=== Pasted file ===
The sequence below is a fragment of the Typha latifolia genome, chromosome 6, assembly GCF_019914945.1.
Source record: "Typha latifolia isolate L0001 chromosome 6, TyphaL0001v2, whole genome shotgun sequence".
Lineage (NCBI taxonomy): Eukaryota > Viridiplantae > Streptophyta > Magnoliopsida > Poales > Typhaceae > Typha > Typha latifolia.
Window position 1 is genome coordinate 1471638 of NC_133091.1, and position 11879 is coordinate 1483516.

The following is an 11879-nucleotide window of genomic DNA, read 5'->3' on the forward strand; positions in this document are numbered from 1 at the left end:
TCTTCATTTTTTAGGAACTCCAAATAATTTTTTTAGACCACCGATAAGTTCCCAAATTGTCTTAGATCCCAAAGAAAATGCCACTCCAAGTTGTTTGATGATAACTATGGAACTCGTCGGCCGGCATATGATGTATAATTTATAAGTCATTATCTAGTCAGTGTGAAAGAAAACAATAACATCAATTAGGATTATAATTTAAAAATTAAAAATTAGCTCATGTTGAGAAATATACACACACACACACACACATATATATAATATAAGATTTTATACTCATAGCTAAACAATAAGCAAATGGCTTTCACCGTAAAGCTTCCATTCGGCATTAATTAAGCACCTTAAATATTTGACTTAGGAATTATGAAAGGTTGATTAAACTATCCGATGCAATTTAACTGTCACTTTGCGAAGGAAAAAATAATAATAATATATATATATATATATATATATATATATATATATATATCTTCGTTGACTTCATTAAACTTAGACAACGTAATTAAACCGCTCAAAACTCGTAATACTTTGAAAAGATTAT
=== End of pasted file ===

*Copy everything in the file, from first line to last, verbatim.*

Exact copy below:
The sequence below is a fragment of the Typha latifolia genome, chromosome 6, assembly GCF_019914945.1.
Source record: "Typha latifolia isolate L0001 chromosome 6, TyphaL0001v2, whole genome shotgun sequence".
Lineage (NCBI taxonomy): Eukaryota > Viridiplantae > Streptophyta > Magnoliopsida > Poales > Typhaceae > Typha > Typha latifolia.
Window position 1 is genome coordinate 1471638 of NC_133091.1, and position 11879 is coordinate 1483516.

The following is an 11879-nucleotide window of genomic DNA, read 5'->3' on the forward strand; positions in this document are numbered from 1 at the left end:
TCTTCATTTTTTAGGAACTCCAAATAATTTTTTTAGACCACCGATAAGTTCCCAAATTGTCTTAGATCCCAAAGAAAATGCCACTCCAAGTTGTTTGATGATAACTATGGAACTCGTCGGCCGGCATATGATGTATAATTTATAAGTCATTATCTAGTCAGTGTGAAAGAAAACAATAACATCAATTAGGATTATAATTTAAAAATTAAAAATTAGCTCATGTTGAGAAATATACACACACACACACACACATATATATAATATAAGATTTTATACTCATAGCTAAACAATAAGCAAATGGCTTTCACCGTAAAGCTTCCATTCGGCATTAATTAAGCACCTTAAATATTTGACTTAGGAATTATGAAAGGTTGATTAAACTATCCGATGCAATTTAACTGTCACTTTGCGAAGGAAAAAATAATAATAATATATATATATATATATATATATATATATATATATATATCTTCGTTGACTTCATTAAACTTAGACAACGTAATTAAACCGCTCAAAACTCGTAATACTTTGAAAAGATTAT